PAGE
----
Aging in Kansas
Nearly 500,000 Kansans, or about 17%, are ages 65 or older, according to the state’s vital and health statistics.
AARP Kansas Director Glenda DuBoise said it is important to put together a plan that considers what your loved one truly wants. A lot of times, parents want to be asked these questions, and starting the conversation before a crisis happens can save a lot of stress later, DuBoise said.
“Engage them in the plans you want to make,” she said. “Asking them what they really want and how they want to be cared for, [but] not making them uncomfortable.”
She wants family members and caregivers to remember to take time for themselves as well. It can be hard to maintain your own mental and physical health when you are also worried about caring for a parent, she said.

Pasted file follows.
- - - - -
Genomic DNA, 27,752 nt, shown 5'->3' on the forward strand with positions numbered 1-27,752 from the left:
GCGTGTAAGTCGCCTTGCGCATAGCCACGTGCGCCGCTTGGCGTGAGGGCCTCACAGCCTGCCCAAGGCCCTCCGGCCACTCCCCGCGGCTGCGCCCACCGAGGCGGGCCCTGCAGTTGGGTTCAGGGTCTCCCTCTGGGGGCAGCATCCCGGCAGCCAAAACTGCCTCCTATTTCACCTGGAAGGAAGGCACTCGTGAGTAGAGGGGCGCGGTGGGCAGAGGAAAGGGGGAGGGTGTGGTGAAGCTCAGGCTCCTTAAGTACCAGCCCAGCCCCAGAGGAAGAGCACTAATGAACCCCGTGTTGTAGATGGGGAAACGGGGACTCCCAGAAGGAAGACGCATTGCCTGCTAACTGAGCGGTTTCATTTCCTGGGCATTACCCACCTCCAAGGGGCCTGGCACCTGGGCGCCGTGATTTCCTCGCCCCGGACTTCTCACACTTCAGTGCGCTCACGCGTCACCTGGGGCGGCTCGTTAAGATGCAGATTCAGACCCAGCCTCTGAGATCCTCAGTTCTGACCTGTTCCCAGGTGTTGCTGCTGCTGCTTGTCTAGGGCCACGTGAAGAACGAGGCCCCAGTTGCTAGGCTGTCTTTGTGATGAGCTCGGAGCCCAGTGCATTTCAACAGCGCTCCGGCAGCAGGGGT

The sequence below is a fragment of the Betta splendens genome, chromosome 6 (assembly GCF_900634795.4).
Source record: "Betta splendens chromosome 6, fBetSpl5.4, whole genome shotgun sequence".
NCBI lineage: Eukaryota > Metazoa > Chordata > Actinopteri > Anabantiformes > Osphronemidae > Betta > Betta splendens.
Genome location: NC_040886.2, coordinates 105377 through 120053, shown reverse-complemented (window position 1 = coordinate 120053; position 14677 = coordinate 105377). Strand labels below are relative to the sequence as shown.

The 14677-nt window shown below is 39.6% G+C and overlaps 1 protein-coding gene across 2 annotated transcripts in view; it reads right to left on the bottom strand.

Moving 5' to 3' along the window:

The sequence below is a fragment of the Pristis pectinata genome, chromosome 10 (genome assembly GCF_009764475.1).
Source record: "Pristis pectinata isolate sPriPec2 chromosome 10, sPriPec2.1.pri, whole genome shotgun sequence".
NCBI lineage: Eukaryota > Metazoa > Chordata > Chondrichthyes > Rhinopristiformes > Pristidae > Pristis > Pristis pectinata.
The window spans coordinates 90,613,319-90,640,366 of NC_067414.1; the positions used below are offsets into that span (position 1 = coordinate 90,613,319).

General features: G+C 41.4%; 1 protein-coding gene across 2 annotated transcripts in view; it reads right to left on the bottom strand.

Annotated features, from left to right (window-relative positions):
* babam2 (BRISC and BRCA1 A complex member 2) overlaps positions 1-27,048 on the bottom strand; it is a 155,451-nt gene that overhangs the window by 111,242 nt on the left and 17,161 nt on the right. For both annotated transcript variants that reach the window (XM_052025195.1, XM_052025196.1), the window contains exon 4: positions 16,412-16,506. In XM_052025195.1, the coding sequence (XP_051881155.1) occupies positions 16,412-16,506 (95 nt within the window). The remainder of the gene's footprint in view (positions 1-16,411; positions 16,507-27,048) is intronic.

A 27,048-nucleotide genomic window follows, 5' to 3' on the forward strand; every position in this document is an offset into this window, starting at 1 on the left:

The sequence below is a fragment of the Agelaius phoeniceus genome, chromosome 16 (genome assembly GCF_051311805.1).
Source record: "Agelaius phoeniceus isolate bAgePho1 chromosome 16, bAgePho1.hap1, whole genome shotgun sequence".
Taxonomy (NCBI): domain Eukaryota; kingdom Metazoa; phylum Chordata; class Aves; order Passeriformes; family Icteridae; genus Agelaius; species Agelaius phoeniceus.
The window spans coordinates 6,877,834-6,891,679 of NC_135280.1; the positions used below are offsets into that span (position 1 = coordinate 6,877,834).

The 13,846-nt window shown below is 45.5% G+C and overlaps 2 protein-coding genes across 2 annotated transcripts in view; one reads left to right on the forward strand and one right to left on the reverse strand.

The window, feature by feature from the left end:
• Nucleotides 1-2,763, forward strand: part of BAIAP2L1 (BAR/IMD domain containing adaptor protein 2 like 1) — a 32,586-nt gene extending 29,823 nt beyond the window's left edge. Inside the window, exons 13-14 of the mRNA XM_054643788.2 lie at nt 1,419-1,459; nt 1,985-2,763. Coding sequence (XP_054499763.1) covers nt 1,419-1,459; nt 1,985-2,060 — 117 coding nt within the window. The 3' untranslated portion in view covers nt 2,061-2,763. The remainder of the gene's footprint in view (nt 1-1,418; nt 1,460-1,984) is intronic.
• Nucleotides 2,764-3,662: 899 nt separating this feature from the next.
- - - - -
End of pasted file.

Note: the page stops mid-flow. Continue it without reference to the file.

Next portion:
One-in-five middle-aged adults have also provided financial support to a parent aged 65 or older in the past year, according to Pew Research.
AARP offers a guide for caregivers and family members to help plan a course of action for their aging loved one. The guide is available at aarp.com/caregiving. AARP also has information about support groups to talk to other caregivers.
“When you’re exhausted, find motivation by remembering why you’re caregiving: love, a sense of responsibility, or the desire to do the right thing or give back,” DuBoise said.
The emotions of caring for parents
Eudora resident and Senior Foundation board member Caren Rowland is familiar with the emotions that accompany caring for an aging loved one.
Rowland helped care for her father in his home before he died in March. After safety concerns, she made the hard decision to move her father to a nursing home, but she knew it was ultimately the right thing to do.